Denisova microcephalin status

I’m still doing quick mining of the Denisova sequence for obvious things. One of the simplest is the polymorphism in microcephalin (MCPH1) that Evans and colleagues Evans:2006 suggested may represent introgression from an archaic population.

The polymorphism, entered in dbSNP as rs930557, is a single nucleotide mutation that changes the ancestral aspartate to a derived histidine. The derived allele, called the “D” allele, is linked to a fairly long haplotype, which Evans and colleagues Evans:2005 attributed to recent positive selection during the past 35,000 years.

The evidence for possible introgression is the unusual paucity of recombination in the period before this putative selection commenced. I wrote about this in 2006 (“Introgression and microcephalin FAQ”). The polymorphism looks very old, by virtue of the high density of linked mutations around it at the sequence level. They estimated the tree root at around 1.8 million years ago. This is not too extreme compared to other loci (between twice and three times the average and well within the expected tail) but the suppression of recombination does seem unusual. Balancing selection on a region where recombination was physically difficult, such as a chromosomal inversion, would be one possible evolutionary history that could give rise to this pattern, but there is no sign of such a feature here. The other candidate is ancient, strong population structure. That was the interpretation favored by Evans and colleagues Evans:2006, and one that still seems likely.

Evans and coworkers suggested Neandertals as a possible population from which the derived allele had originated. This seemed likely on the basis of its widespread geographic distribution outside Africa. But the relevant nucleotide of MCPH1 is now known from at least two Neandertals, neither of which show the derived allele. Martina Lari and colleagues Lari:2010 showed that a skull fragment from Mezzena rock shelter, Italy, had the ancestral MCPH1 allele. The Neandertal genome data published by Green and colleagues last year Green:draft:2010 also shows the ancestral allele here. As Lari and colleagues noted, this doesn’t prove that no Neandertals carried the allele, but leaves us wanting any positive evidence of it.

The Denisovans might seem an unlikely source for the derived MCPH1 variant, because the genetic contribution of this population to most living Eurasians was at most slight. But as we pointed out in a 2006 paper two-s, even a small amount of gene flow would be enough to transfer an adaptive variant into the later human population. Once it gets in, an adaptive allele grows in numbers because of its selective advantage – no large amount of admixture is necessary. So it would be very difficult to rule out any ancient population as the origin of the allele, without genotyping the ancient bones.

For the Denisova genome, that’s where we have come. The public data release includes three sequence reads across rs930557, all of which include the ancestral (G) nucleotide. That’s not complete evidence about the individual’s genotype nor does it exclude the presence of the derived allele in the population. But there it is, for what it’s worth.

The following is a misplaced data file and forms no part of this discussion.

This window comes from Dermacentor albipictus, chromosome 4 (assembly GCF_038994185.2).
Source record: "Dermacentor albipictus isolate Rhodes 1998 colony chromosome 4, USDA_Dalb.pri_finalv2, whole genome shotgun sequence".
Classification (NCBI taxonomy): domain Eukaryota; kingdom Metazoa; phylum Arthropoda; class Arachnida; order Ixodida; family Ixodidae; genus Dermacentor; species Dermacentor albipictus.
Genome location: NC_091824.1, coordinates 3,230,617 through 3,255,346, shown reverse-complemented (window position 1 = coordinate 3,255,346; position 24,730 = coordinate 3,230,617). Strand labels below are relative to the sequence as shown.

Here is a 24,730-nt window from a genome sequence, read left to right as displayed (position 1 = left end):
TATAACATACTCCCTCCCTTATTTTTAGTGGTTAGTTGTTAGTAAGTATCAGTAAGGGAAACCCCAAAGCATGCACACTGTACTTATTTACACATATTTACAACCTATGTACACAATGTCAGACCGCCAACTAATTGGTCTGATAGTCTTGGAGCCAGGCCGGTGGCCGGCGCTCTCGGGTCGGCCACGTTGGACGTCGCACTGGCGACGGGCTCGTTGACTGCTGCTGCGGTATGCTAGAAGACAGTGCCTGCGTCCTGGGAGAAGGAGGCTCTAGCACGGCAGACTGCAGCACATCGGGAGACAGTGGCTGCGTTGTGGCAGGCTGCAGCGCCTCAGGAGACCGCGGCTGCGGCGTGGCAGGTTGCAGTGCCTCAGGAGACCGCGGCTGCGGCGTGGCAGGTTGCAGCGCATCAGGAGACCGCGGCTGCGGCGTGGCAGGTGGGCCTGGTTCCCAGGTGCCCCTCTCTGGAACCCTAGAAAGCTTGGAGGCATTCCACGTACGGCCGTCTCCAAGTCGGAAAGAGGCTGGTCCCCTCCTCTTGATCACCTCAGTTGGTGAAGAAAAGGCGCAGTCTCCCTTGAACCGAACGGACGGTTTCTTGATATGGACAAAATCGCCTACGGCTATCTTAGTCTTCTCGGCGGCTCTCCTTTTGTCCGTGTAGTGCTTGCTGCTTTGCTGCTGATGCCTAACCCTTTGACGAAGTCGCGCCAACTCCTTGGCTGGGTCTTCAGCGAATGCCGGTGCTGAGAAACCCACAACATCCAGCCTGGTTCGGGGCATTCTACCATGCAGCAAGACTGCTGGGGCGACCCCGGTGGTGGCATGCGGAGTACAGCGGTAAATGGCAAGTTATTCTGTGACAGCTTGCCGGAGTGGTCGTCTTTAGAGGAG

After the population model presented by Reich and colleagues Reich:Denisova:2010, I think it may be time to revisit the topic of genetic exchanges and deep-rooted genealogies. Green and colleagues Green:draft:2010 actually applied a test for Neandertal regions based on a comparison of genealogical tree depth in African versus non-African genetic samples. The implicit assumption was that deep-rooted trees are more likely to reflect ancient population structure. That remains true, and yet there are many loci like MCPH1 that have very deep roots without yet any clear sign of their presence in the Neandertals or Denisovans. Some of those trees have deep roots inside Africa, and may reflect ancient African population structure. For others, I don’t know. We’re working to extend the sample of deep roots beyond the dozen reported by Green and colleagues, to a much broader cross-section of (shorter) chromosomal intervals.

Maybe there were yet other ancient populations that remain unsampled, contributing to the genealogical depth of some gene loci outside Africa. One of our current challenges is the disconnect between the genome data and fossil and archaeological comparisons. We’re working to apply some archaeologically-informed models of population structure to genomic variation from living humans, to find the hidden traces of ancient population structure. As I noted (“The Denisova genome FAQ”), the signs of interbreeding with Denisovans were apparent in the existing samples from Papua New Guinea, even before the ancient genome was available. Smaller fractions of intermixture will be harder to find, but we now know what to look for, and we’ll soon have much larger samples to work with.

Clearly we have a lot of work ahead of us. An average four percent contribution of some archaic human population to living people implies that substantially more than four percent of loci will be affected by such interbreeding on one person or another. The fraction of affected loci could be as large as 100% (all Neandertal genes persisting in somebody living today). To the extent that it is actually smaller, this fraction will provide substantial information about population history. To do this comparison well, we’ll need much larger samples of genomes of living humans – substantially beyond the 1000 Genomes Project.